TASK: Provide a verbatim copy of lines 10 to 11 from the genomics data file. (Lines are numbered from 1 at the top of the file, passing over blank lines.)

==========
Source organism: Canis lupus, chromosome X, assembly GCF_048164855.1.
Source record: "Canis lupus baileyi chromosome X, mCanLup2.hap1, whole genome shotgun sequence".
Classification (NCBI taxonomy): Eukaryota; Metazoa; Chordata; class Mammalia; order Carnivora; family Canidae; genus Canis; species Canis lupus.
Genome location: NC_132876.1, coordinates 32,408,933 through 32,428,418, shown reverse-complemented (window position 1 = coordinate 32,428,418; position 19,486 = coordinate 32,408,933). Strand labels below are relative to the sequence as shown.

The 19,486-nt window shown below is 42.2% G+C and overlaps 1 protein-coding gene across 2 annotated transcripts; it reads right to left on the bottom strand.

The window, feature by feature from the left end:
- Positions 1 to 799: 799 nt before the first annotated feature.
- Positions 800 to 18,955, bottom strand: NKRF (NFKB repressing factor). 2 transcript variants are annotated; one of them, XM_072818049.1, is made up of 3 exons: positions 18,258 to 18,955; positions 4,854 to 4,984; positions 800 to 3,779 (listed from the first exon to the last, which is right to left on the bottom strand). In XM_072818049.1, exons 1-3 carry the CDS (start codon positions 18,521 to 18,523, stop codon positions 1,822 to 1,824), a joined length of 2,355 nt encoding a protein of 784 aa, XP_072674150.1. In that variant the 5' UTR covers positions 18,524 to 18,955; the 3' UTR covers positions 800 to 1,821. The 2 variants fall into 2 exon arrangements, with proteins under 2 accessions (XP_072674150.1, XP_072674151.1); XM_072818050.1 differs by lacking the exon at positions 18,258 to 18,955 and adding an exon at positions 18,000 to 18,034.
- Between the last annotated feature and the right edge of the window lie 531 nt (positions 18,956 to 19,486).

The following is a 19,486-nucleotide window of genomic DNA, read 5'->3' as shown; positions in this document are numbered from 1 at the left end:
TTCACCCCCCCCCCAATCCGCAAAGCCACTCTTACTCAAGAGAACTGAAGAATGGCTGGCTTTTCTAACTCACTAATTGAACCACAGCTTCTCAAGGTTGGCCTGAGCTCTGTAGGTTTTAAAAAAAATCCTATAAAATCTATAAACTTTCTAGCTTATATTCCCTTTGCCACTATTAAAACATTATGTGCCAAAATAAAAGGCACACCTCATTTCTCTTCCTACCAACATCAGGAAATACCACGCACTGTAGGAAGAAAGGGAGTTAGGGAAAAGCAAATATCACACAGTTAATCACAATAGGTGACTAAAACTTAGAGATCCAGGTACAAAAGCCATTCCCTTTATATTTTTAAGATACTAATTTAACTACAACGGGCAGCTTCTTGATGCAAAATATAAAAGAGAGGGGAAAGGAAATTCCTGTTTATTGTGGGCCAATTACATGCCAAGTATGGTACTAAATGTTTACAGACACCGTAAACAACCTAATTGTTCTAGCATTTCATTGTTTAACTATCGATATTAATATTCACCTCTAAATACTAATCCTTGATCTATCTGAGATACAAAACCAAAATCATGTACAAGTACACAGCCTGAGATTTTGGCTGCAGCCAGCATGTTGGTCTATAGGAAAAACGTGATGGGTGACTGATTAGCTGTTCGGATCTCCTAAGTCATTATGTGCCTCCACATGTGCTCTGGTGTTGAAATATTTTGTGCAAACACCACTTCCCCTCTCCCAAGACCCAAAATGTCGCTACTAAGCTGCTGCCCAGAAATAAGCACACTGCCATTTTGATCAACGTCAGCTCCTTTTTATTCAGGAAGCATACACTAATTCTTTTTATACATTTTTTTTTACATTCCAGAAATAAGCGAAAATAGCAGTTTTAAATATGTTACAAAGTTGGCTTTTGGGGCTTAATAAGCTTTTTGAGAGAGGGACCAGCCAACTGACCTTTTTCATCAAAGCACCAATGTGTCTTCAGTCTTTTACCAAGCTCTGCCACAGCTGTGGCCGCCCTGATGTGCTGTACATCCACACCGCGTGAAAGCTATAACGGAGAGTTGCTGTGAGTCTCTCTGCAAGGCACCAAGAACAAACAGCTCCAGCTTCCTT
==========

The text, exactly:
The following is a 19,486-nucleotide window of genomic DNA, read 5'->3' as shown; positions in this document are numbered from 1 at the left end:
TTCACCCCCCCCCCAATCCGCAAAGCCACTCTTACTCAAGAGAACTGAAGAATGGCTGGCTTTTCTAACTCACTAATTGAACCACAGCTTCTCAAGGTTGGCCTGAGCTCTGTAGGTTTTAAAAAAAATCCTATAAAATCTATAAACTTTCTAGCTTATATTCCCTTTGCCACTATTAAAACATTATGTGCCAAAATAAAAGGCACACCTCATTTCTCTTCCTACCAACATCAGGAAATACCACGCACTGTAGGAAGAAAGGGAGTTAGGGAAAAGCAAATATCACACAGTTAATCACAATAGGTGACTAAAACTTAGAGATCCAGGTACAAAAGCCATTCCCTTTATATTTTTAAGATACTAATTTAACTACAACGGGCAGCTTCTTGATGCAAAATATAAAAGAGAGGGGAAAGGAAATTCCTGTTTATTGTGGGCCAATTACATGCCAAGTATGGTACTAAATGTTTACAGACACCGTAAACAACCTAATTGTTCTAGCATTTCATTGTTTAACTATCGATATTAATATTCACCTCTAAATACTAATCCTTGATCTATCTGAGATACAAAACCAAAATCATGTACAAGTACACAGCCTGAGATTTTGGCTGCAGCCAGCATGTTGGTCTATAGGAAAAACGTGATGGGTGACTGATTAGCTGTTCGGATCTCCTAAGTCATTATGTGCCTCCACATGTGCTCTGGTGTTGAAATATTTTGTGCAAACACCACTTCCCCTCTCCCAAGACCCAAAATGTCGCTACTAAGCTGCTGCCCAGAAATAAGCACACTGCCATTTTGATCAACGTCAGCTCCTTTTTATTCAGGAAGCATACACTAATTCTTTTTATACATTTTTTTTTACATTCCAGAAATAAGCGAAAATAGCAGTTTTAAATATGTTACAAAGTTGGCTTTTGGGGCTTAATAAGCTTTTTGAGAGAGGGACCAGCCAACTGACCTTTTTCATCAAAGCACCAATGTGTCTTCAGTCTTTTACCAAGCTCTGCCACAGCTGTGGCCGCCCTGATGTGCTGTACATCCACACCGCGTGAAAGCTATAACGGAGAGTTGCTGTGAGTCTCTCTGCAAGGCACCAAGAACAAACAGCTCCAGCTTCCTT